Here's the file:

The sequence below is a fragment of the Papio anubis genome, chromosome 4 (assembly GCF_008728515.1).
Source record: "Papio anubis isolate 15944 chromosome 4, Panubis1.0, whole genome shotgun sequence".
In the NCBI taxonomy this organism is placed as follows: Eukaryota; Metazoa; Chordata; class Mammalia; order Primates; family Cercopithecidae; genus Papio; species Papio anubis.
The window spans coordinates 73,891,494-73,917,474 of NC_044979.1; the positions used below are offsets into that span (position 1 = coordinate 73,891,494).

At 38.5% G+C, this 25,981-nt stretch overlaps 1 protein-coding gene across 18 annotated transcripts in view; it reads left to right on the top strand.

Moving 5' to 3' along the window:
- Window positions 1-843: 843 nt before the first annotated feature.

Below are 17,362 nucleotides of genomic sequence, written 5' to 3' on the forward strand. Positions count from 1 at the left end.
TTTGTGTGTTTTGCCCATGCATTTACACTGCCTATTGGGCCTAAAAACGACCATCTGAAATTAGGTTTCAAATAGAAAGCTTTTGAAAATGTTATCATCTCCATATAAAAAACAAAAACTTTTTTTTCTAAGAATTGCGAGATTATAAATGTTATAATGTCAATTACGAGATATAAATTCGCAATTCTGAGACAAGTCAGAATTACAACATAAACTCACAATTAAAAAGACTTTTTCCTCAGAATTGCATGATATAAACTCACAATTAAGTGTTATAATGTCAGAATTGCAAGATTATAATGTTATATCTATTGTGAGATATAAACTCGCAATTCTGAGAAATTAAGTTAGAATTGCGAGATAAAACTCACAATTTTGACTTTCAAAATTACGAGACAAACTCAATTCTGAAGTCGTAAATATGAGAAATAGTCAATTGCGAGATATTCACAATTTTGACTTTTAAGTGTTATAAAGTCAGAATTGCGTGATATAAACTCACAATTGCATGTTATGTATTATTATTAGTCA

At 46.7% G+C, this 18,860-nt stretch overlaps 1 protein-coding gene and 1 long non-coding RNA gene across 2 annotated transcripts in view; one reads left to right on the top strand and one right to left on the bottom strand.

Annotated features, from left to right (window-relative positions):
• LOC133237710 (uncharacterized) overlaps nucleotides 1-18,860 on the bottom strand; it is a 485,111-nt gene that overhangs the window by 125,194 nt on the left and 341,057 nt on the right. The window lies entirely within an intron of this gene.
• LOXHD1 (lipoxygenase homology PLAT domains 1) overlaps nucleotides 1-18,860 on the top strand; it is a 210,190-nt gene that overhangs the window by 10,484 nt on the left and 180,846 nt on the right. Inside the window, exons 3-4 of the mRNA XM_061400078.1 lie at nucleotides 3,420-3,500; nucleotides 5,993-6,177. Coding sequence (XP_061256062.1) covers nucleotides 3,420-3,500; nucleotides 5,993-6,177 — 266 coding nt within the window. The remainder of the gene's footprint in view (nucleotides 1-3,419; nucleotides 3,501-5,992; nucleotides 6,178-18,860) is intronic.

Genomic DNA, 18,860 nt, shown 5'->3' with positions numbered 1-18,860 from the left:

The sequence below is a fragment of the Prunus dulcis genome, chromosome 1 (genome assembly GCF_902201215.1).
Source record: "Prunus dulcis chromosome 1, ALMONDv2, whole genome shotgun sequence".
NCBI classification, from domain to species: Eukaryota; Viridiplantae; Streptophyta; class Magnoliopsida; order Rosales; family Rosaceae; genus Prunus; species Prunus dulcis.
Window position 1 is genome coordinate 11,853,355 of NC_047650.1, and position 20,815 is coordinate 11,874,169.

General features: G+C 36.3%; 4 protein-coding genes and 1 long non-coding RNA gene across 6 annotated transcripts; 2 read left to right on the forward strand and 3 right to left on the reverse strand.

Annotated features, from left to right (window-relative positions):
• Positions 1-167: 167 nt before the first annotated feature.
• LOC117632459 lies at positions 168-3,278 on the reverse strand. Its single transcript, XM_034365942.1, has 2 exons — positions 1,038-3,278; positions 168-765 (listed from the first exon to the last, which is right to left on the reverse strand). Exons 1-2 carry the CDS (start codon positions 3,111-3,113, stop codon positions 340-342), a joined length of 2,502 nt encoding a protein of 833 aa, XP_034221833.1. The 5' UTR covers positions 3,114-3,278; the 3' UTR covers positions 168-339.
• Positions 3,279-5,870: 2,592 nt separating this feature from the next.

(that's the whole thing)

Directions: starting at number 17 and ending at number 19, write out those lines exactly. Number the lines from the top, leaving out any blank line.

NCBI classification, from domain to species: Eukaryota; Viridiplantae; Streptophyta; class Magnoliopsida; order Rosales; family Rosaceae; genus Prunus; species Prunus dulcis.
Window position 1 is genome coordinate 11,853,355 of NC_047650.1, and position 20,815 is coordinate 11,874,169.

General features: G+C 36.3%; 4 protein-coding genes and 1 long non-coding RNA gene across 6 annotated transcripts; 2 read left to right on the forward strand and 3 right to left on the reverse strand.